W3C home > Mailing lists > Public > public-webappsec@w3.org > February 2016

RE: Using client certificates for signing

From: Crispin Cowan <crispin@microsoft.com>
Date: Wed, 24 Feb 2016 07:01:30 +0000
To: Mitar <mmitar@gmail.com>, Martin Thomson <martin.thomson@gmail.com>
CC: "public-webappsec@w3.org" <public-webappsec@w3.org>
Message-ID: <BN3PR0301MB12203CCE85C30AE64D6CD1DEBDA50@BN3PR0301MB1220.namprd03.prod.outlook.com>
Exposing private keys seems like it is *never* a good idea. You use a private key to encrypt a challenge to prove possession with respect to the public key. Once the private key is disclosed, the value of the key pair is destroyed. Why would you want to do that?

-----Original Message-----
From: Mitar [mailto:mmitar@gmail.com] 
Sent: Tuesday, February 23, 2016 10:56 PM
To: Martin Thomson <martin.thomson@gmail.com>
Cc: public-webappsec@w3.org
Subject: Re: Using client certificates for signing

Hi!

On Tue, Feb 23, 2016 at 7:46 AM, Martin Thomson <martin.thomson@gmail.com> wrote:
> On 22 February 2016 at 21:42, Mitar <mmitar@gmail.com> wrote:
>>> You don't *need* a certificate to sign.  WebCrypto is enough.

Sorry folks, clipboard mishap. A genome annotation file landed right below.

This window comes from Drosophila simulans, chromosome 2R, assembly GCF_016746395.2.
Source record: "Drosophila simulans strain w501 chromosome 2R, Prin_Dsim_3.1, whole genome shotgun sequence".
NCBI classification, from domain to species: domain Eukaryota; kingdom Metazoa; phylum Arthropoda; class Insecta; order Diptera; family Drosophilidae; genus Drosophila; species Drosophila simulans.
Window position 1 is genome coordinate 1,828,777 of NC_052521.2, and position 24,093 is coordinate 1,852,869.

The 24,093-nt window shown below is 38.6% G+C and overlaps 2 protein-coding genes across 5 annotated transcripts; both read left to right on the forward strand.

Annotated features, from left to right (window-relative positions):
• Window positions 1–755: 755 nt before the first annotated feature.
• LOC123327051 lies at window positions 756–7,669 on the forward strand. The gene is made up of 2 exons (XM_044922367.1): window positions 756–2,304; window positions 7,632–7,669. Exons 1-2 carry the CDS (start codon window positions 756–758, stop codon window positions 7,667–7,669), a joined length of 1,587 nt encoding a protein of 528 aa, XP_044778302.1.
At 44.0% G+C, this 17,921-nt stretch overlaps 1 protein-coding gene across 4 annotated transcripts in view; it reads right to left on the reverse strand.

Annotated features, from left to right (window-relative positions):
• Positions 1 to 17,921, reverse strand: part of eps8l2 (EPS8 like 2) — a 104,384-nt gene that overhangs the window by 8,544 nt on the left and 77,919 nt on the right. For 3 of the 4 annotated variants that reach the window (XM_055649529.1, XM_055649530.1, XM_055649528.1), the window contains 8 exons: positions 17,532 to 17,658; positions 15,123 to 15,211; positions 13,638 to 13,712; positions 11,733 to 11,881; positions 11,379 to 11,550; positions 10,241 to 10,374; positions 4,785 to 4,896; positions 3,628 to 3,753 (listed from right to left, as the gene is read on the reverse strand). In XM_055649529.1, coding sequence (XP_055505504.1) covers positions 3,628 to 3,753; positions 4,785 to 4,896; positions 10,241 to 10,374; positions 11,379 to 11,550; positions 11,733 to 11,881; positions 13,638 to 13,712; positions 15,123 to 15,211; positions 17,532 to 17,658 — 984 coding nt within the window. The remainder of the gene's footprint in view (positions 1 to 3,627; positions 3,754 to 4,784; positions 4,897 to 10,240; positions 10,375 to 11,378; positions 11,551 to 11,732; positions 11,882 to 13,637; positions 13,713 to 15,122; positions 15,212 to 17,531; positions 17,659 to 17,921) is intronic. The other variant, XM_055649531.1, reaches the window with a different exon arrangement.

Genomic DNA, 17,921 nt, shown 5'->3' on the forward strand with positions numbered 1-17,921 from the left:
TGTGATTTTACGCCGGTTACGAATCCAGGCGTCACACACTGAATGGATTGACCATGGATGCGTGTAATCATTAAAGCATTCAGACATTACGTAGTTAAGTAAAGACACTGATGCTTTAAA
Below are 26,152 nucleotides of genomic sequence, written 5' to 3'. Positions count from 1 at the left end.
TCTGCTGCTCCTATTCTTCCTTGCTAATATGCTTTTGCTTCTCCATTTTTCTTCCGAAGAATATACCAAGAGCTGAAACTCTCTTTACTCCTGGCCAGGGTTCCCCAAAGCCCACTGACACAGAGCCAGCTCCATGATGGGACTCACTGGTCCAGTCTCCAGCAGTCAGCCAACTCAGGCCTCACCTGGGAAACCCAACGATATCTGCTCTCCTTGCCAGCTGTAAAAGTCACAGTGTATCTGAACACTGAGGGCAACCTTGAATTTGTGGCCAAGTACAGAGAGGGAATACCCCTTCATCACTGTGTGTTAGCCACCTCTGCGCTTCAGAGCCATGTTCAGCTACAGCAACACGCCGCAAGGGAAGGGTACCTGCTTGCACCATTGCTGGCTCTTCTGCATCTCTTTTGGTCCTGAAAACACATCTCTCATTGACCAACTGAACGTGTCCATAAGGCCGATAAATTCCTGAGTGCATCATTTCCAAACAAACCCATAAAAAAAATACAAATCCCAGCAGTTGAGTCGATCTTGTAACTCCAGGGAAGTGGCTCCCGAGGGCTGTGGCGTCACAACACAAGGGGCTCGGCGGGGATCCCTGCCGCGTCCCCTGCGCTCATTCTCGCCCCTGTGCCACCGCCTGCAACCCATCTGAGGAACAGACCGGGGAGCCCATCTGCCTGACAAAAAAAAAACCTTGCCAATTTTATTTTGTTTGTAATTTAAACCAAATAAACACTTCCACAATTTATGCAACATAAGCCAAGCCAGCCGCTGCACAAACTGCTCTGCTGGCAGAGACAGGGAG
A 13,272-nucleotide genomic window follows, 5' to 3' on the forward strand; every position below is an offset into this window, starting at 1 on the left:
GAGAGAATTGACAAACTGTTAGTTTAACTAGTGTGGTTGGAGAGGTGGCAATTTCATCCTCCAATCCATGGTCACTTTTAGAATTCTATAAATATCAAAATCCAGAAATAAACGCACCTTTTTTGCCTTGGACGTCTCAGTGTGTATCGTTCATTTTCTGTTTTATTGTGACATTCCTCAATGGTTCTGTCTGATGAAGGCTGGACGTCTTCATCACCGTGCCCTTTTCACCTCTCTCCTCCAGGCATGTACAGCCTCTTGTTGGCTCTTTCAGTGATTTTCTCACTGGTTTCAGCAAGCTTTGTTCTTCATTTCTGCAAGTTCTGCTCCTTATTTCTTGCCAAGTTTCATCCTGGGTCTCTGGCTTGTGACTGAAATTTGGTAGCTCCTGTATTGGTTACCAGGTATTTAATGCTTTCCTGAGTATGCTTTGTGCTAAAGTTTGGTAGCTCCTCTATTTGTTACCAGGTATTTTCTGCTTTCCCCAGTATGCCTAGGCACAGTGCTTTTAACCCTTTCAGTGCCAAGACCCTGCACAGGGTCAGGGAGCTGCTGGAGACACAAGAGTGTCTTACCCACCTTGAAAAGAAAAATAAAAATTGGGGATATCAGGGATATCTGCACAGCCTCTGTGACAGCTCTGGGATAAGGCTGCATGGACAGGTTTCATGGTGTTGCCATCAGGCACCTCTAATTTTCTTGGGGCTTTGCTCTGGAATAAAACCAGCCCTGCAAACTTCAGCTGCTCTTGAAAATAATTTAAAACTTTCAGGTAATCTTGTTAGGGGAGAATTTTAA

>>
>> You do. Because your certificate is signed by the state CA. And this 
>> makes your digital signature legally equivalent to the normal 
>> signature for almost any purpose. At least some countries in Europe 
>> have such laws.
>
> You do not.  The private key that you use to sign is not in a 
> certificate.  If the key pair that was used to generate the 
> certificate is made available to WebCrypto, that is enough.

Oh, you are objecting to my terminology, but it seems that we agree otherwise. So you are agreeing that exposing the private key of the certificate's key pair to WebCrypto would be one of ways to address this? I agree. So how can we this available?


Mitar

--
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https://twitter.com/mitar_m


Received on Wednesday, 24 February 2016 07:02:04 UTC

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